To The Mountain

May 8, 2024

Last year I was asked to contribute to the Serpentine Galleries’ Infinite Ecologies Marathon, a prelude to their Inifinite Ecologies programme, with something that expressed what I thought was missing from most discussion and practice of what we might call ecological art.

Over the last few years, I’ve been concerned with what might broadly be called a new crisis of representation when it comes to ecological work. This awareness stems from my own practice as well as wider concerns.

One place in which it is expressed is in Amitav Ghosh’s book The Great Derangement, a text I return to often. In it, Ghosh argues that capital-L Literature is unfit for engaging with climate-scale issues. The global ecological crisis is simply too vast in scale and complexity to be captured adequately by human-scale fiction, and thus cannot be meaningfully acted upon it. (I could write a lot more about this: Ghosh is concerned mostly with the bourgeois novel, rather than, say, speculative fiction; I would argue that in his own fiction he disproves his own thesis through his use of multiple narrators, including non-human ones; and the book is about much more than this, but anyway.)

My own journey to this crisis point comes through the technological art which was my own main preoccupation for more than a decade, centred on issues arising from networked systems, the materiality of contemporary technology, and its political effects. I found, in particular, that most art work about, say, surveillance (and now AI) which described itself as critical (including my own) mostly just reproduced the structures and mechanisms of the things it was critiquing, and thus normalised it. This is as true of the Snowden leaks as of critical tech art. Art which just does more surveillance, however transparently, or just maps out the existing structures of technological control (Look! A datacentre! Behold! A dataset!) is more likely to dazzle, frighten, and ultimately turn off an audience than to spur them to action; to make a change.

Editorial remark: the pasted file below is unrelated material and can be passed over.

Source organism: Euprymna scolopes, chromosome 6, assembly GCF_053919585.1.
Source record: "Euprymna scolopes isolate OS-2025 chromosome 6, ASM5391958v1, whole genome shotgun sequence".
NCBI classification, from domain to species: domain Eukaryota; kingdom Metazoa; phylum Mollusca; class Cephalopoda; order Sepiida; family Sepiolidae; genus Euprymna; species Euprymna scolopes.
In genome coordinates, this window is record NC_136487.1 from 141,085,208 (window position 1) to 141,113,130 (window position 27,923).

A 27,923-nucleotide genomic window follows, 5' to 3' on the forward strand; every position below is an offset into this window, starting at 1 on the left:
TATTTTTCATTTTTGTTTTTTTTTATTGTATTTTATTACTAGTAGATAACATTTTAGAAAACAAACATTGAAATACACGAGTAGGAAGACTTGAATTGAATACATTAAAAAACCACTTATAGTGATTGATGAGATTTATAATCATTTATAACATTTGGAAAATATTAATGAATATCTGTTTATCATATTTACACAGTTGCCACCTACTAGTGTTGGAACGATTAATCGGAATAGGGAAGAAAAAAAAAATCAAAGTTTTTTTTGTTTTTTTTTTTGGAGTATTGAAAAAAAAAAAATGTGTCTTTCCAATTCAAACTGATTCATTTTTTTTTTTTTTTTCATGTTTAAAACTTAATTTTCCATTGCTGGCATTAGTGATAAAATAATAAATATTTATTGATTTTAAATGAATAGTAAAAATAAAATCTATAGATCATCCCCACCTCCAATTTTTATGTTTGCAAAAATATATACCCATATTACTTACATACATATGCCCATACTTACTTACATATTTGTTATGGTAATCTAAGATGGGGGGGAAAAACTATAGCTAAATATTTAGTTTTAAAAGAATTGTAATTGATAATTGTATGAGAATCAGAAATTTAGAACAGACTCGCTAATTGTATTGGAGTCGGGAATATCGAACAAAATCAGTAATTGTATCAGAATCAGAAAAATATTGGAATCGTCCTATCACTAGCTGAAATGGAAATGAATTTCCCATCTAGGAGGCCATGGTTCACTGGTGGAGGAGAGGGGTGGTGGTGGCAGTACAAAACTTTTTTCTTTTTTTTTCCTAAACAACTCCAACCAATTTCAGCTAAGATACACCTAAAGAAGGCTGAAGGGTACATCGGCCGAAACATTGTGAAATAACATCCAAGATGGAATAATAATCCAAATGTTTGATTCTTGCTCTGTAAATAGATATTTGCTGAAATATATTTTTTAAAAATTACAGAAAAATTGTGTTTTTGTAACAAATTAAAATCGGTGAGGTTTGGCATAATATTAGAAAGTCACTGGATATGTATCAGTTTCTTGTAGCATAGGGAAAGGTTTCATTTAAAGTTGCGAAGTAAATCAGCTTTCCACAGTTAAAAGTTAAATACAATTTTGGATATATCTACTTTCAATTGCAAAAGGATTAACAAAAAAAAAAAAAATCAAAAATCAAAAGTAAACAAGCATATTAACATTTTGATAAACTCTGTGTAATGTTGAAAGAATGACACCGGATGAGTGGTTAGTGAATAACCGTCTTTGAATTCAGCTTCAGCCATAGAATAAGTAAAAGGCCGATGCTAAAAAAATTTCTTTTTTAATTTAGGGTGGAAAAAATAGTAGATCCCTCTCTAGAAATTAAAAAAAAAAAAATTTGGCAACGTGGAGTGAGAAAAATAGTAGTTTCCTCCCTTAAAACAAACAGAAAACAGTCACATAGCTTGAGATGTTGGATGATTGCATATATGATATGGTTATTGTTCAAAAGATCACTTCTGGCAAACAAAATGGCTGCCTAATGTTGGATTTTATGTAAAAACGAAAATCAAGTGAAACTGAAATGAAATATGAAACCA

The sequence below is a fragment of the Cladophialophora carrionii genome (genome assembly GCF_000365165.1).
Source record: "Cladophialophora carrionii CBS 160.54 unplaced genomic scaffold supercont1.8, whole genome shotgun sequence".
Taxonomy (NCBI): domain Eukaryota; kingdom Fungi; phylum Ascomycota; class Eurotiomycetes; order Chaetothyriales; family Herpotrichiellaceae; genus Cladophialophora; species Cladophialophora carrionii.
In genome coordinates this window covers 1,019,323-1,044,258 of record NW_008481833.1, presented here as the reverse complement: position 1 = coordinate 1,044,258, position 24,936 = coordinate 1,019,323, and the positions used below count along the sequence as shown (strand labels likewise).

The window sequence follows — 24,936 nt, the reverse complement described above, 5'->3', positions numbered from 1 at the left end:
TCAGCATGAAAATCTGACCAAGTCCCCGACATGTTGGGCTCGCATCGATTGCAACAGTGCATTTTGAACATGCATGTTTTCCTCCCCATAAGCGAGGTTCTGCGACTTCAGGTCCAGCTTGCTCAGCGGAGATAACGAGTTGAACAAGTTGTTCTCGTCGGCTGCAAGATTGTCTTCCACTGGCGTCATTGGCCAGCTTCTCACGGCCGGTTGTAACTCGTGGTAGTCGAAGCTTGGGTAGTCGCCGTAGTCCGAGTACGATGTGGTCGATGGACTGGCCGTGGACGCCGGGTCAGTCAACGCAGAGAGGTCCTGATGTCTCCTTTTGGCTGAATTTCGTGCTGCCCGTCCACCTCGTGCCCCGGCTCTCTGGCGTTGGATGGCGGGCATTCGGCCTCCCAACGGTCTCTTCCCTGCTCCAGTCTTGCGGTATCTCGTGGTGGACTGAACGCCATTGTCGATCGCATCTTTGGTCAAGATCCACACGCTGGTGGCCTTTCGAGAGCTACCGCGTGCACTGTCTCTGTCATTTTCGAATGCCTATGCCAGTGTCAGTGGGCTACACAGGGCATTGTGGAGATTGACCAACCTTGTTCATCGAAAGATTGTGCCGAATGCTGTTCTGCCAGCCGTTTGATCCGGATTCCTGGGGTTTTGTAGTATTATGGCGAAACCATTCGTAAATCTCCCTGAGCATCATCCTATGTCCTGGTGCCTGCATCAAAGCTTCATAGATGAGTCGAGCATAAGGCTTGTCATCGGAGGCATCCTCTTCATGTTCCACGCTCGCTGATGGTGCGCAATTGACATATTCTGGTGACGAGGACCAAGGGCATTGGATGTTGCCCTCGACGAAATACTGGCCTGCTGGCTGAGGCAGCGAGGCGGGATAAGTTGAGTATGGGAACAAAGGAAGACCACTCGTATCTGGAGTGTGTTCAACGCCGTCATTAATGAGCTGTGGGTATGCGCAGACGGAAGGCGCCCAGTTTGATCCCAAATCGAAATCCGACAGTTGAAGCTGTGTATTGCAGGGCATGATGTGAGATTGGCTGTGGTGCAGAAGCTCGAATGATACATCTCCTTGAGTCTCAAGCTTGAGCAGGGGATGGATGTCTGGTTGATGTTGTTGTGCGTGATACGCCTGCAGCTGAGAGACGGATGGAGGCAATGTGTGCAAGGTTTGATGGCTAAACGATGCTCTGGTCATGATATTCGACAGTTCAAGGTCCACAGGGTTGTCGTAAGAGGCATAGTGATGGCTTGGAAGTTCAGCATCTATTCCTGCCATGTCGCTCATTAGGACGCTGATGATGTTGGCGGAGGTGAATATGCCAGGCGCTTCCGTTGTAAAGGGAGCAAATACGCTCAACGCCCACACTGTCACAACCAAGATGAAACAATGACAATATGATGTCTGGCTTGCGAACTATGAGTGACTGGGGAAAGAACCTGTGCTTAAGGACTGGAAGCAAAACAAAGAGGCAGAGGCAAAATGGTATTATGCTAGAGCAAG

We can see parallels to this in what we might call the empathy crisis in media and humanitarian work: we know that just showing pictures of terrible things happening far away doesn’t do anything (at best) or actively turns viewers away (at worst) – but we keep doing it, for lack of better ideas (and lack of actual power and agency).

One result of this, in turning to ecological work, was to insist on what I call “works that work”, or “works that do work”: pieces which function both as artwork and as engines of ecological intervention, however minor. Hence: windmills, solar panels, self-built architecture. Not always achieved, not always achievable, but necessary. There’s no point making work about climate change. You have to do the work. This is a whole book; it might be in time.

As I couldn’t be present for the Serpentine event, I sent a short film in my stead. And for this, I focussed on the other component that I feel is central to ecological work – to art, to life – the part I feel less confident speaking about, the more personal, the often unspoken. And yet: without it, we cannot conceive of being ecological at all. And so: to the mountain.

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